When Disaster Strikes: Highly Pathogenic Avian Influenza Provides New Insight

What do the pork, beef and poultry industries have in common? Taking a look at the impacts of a disease outbreak might lead to striking similarities.
What do the pork, beef and poultry industries have in common? Taking a look at the impacts of a disease outbreak might lead to striking similarities.
(Farm Journal)

Though the pork and beef industries are not likely concerned about poultry, there is value in watching trends and understanding the impacts a disaster—like African swine fever or foot and mouth disease outbreak could have on the other meat sectors.

As the Highly Pathogenic Avian Influenza (HPAI) wreaked havoc the U.S. poultry industry earlier this year, prices for eggs and turkey skyrocketed. Table egg prices tripled, and turkey breast meat rose to historic levels, CoBank reports. Tight supplies and strong consumer demand for animal protein prior to the HPAI outbreak also added fuel to the flame.

U.S. poultry exports through June were up 19% year-over-year, CoBank says. With the poultry industry’s increased dependence on export markets, the HPAI threat brings new vulnerability for exporters subject to potential trade restrictions.

“Fortunately for U.S. poultry exporters, the current world views on HPAI trade restrictions have relaxed since the last major outbreak in 2014 and 2015,” says Brian Earnest, lead animal protein economist with CoBank. “Rather than a blanket ban, trade partners set new restrictions at county, state or regional levels because outbreaks had become commonplace globally. Not coincidentally as politicians across the globe were concerned about rapidly escalating food prices after Russia’s invasion of Ukraine.”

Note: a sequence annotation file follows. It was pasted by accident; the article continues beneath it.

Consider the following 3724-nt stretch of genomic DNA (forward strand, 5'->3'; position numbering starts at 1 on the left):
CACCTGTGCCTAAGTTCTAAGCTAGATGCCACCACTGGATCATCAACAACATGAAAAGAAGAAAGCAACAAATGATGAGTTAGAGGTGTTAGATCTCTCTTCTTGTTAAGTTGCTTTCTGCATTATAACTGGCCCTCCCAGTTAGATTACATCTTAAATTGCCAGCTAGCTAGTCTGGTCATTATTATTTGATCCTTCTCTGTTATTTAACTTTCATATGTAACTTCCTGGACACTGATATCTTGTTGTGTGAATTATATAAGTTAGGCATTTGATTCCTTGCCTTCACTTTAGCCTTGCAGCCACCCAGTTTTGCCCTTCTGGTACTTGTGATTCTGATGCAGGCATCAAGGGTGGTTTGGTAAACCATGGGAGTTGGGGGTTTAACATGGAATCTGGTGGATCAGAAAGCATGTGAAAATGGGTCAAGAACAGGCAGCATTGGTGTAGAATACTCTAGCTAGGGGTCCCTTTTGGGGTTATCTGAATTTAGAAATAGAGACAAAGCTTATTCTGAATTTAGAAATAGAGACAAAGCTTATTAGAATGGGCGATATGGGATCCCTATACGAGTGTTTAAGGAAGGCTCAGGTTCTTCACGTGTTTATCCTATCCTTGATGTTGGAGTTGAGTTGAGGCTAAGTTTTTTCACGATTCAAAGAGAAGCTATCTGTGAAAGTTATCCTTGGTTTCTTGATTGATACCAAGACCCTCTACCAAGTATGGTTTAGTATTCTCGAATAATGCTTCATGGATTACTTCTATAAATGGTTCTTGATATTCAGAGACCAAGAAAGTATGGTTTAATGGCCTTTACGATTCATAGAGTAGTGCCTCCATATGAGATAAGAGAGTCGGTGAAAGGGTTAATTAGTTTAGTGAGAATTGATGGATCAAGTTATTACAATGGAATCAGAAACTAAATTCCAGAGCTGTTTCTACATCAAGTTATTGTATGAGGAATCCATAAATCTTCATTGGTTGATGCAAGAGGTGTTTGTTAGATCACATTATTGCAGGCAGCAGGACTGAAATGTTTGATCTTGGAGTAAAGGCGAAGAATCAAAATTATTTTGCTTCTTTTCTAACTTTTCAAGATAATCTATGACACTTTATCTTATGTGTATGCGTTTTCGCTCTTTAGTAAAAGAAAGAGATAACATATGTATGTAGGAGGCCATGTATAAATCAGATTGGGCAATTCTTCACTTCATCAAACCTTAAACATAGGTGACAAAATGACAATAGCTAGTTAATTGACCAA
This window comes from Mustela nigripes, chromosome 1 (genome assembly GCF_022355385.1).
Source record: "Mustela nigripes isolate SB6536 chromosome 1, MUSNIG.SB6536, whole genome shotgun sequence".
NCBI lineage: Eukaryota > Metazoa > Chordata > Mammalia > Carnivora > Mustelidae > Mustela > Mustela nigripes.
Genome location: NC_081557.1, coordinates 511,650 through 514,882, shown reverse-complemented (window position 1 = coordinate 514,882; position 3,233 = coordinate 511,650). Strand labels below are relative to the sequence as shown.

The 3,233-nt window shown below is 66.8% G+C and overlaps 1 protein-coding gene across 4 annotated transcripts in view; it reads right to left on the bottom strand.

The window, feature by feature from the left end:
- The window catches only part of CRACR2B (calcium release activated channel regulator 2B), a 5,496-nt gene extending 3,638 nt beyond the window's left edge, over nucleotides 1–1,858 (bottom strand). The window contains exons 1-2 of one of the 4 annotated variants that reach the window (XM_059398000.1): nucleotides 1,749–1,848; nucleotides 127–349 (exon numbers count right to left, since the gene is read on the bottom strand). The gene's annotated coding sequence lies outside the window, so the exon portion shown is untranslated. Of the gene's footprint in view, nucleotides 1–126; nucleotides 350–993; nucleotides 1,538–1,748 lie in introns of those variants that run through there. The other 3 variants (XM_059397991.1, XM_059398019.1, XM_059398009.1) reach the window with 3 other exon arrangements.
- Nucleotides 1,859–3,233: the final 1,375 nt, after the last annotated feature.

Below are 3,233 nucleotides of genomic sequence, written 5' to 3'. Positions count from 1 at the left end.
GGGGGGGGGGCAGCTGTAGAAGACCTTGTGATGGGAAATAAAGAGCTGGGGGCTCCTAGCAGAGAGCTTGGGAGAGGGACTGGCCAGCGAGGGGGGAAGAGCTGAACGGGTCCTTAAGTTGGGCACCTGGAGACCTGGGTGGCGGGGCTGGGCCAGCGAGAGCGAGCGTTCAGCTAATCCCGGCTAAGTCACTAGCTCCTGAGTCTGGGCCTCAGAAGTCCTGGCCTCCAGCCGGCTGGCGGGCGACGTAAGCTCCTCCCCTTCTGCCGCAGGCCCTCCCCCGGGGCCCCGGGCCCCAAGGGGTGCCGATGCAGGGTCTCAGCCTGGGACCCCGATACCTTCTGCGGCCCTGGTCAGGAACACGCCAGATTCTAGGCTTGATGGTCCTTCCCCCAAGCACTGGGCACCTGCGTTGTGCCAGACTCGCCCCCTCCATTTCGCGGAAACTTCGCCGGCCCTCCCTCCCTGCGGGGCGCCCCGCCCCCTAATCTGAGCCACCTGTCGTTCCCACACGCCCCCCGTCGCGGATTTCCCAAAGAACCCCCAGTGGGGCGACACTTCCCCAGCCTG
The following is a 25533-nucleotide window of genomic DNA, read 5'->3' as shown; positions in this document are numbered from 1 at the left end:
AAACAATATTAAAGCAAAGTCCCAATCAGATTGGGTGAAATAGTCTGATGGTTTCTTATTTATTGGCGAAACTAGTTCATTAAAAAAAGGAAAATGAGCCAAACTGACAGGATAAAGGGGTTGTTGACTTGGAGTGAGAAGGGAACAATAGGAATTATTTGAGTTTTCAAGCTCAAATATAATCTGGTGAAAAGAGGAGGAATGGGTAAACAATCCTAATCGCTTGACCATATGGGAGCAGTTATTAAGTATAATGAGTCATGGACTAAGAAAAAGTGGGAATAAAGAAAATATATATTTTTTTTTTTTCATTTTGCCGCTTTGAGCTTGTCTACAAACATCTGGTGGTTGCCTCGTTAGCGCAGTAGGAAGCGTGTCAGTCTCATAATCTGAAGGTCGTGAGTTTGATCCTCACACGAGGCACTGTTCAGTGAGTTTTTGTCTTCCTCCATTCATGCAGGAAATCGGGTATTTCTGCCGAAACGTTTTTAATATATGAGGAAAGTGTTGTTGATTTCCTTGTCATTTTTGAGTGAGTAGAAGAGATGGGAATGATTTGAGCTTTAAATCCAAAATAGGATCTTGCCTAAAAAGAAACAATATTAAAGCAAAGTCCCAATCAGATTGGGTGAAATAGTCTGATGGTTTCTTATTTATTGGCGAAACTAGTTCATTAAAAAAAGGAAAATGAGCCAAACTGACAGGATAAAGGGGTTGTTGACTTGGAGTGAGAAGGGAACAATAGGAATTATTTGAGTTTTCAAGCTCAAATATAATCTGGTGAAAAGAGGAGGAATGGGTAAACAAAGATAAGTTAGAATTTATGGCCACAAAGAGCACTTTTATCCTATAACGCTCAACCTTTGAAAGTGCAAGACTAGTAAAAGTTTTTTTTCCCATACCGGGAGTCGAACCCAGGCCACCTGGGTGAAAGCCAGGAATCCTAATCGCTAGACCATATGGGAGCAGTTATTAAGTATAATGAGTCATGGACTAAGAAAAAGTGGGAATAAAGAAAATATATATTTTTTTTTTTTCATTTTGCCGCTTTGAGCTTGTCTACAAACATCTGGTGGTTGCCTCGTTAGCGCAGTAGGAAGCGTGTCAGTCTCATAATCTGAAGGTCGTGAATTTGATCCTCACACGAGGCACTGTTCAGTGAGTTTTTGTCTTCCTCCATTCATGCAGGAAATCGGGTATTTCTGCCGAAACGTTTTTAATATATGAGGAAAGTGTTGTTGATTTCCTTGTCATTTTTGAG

Looking back to 2014, China immediately closed its borders to U.S. poultry after the HPAI outbreak. It wasn’t until 2019 that China markets reopened as part of the U.S.-China Phase One trade deal. During this time of closure, leg quarter and chicken claw prices fell by 50% or more.

“The 2014-15 HPAI outbreak devastated U.S. producers, with direct costs associated with euthanizing and depopulating 43.2 million laying hens and 7.3 million turkeys estimated at $1.6 billion. Including the associated recovery costs, the total jumped to more than $3.3 billion,” CoBank reports.

What’s next for the poultry industry?

In 2015, the U.S. egg industry saw an immediate rise in productivity rates after the mass depopulation, followed by flattening for several years. With feed, labor and other production costs much higher today, Earnest expects producers will be slower to rebuild their flocks this time.

“A smaller national layer flock means a smaller egg supply in coming months, higher egg prices and fewer eggs consumed,” Earnest explains.

Why should other meat producers should take note?

This can be directly translated to other meat sectors, as inputs costs have risen across the board. In the case of any disease outbreak where depopulation occurs, producers may not be chomping at the bit to rebuild.

For the cattle industry, cow liquidation leads to its own form of “depopulation” due to a lack of feed resources.

Additionally, coinciding with HPAI outbreaks in U.S. turkey flocks this year, wholesale spot market values for fresh tom breast meat has eclipsed $6.50 per pound in recent weeks, a level previously deemed unattainable, CoBank notes.

It’s hard to know exactly how a disease outbreak would affect the pork and beef industries in the U.S. but taking a look at HPAI and the poultry industry might be a good start.


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